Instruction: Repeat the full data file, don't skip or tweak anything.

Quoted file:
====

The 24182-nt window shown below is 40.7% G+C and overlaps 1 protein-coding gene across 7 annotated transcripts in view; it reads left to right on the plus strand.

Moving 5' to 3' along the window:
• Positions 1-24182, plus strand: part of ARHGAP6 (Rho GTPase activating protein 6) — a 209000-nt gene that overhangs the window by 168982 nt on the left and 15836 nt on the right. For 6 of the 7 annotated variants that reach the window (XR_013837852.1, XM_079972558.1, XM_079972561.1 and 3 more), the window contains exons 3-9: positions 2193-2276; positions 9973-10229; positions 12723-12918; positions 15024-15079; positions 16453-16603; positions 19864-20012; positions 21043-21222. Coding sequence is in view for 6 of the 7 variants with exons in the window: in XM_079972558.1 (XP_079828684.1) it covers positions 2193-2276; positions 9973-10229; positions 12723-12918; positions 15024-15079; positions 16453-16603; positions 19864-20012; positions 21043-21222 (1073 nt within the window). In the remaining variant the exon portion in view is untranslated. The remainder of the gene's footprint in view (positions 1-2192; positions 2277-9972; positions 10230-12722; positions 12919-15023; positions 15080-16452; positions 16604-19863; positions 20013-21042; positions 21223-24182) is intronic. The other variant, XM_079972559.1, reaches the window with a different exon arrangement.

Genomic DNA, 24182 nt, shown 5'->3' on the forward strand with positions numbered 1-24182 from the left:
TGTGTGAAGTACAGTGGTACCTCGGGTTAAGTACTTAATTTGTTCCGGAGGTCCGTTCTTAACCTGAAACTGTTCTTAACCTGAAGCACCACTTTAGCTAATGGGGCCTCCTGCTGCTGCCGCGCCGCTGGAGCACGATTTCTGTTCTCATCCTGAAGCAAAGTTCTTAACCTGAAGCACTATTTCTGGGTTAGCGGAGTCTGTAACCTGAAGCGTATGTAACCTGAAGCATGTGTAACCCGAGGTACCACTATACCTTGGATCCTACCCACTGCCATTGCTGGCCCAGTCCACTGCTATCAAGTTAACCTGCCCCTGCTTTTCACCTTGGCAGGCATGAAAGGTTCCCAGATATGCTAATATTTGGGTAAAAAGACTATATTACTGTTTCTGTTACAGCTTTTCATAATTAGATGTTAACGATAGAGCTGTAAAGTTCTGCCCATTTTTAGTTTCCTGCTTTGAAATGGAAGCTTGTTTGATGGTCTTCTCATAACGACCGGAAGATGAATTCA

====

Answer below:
The 24182-nt window shown below is 40.7% G+C and overlaps 1 protein-coding gene across 7 annotated transcripts in view; it reads left to right on the plus strand.

Moving 5' to 3' along the window:
• Positions 1-24182, plus strand: part of ARHGAP6 (Rho GTPase activating protein 6) — a 209000-nt gene that overhangs the window by 168982 nt on the left and 15836 nt on the right. For 6 of the 7 annotated variants that reach the window (XR_013837852.1, XM_079972558.1, XM_079972561.1 and 3 more), the window contains exons 3-9: positions 2193-2276; positions 9973-10229; positions 12723-12918; positions 15024-15079; positions 16453-16603; positions 19864-20012; positions 21043-21222. Coding sequence is in view for 6 of the 7 variants with exons in the window: in XM_079972558.1 (XP_079828684.1) it covers positions 2193-2276; positions 9973-10229; positions 12723-12918; positions 15024-15079; positions 16453-16603; positions 19864-20012; positions 21043-21222 (1073 nt within the window). In the remaining variant the exon portion in view is untranslated. The remainder of the gene's footprint in view (positions 1-2192; positions 2277-9972; positions 10230-12722; positions 12919-15023; positions 15080-16452; positions 16604-19863; positions 20013-21042; positions 21223-24182) is intronic. The other variant, XM_079972559.1, reaches the window with a different exon arrangement.

Genomic DNA, 24182 nt, shown 5'->3' on the forward strand with positions numbered 1-24182 from the left:
TGTGTGAAGTACAGTGGTACCTCGGGTTAAGTACTTAATTTGTTCCGGAGGTCCGTTCTTAACCTGAAACTGTTCTTAACCTGAAGCACCACTTTAGCTAATGGGGCCTCCTGCTGCTGCCGCGCCGCTGGAGCACGATTTCTGTTCTCATCCTGAAGCAAAGTTCTTAACCTGAAGCACTATTTCTGGGTTAGCGGAGTCTGTAACCTGAAGCGTATGTAACCTGAAGCATGTGTAACCCGAGGTACCACTATACCTTGGATCCTACCCACTGCCATTGCTGGCCCAGTCCACTGCTATCAAGTTAACCTGCCCCTGCTTTTCACCTTGGCAGGCATGAAAGGTTCCCAGATATGCTAATATTTGGGTAAAAAGACTATATTACTGTTTCTGTTACAGCTTTTCATAATTAGATGTTAACGATAGAGCTGTAAAGTTCTGCCCATTTTTAGTTTCCTGCTTTGAAATGGAAGCTTGTTTGATGGTCTTCTCATAACGACCGGAAGATGAATTCA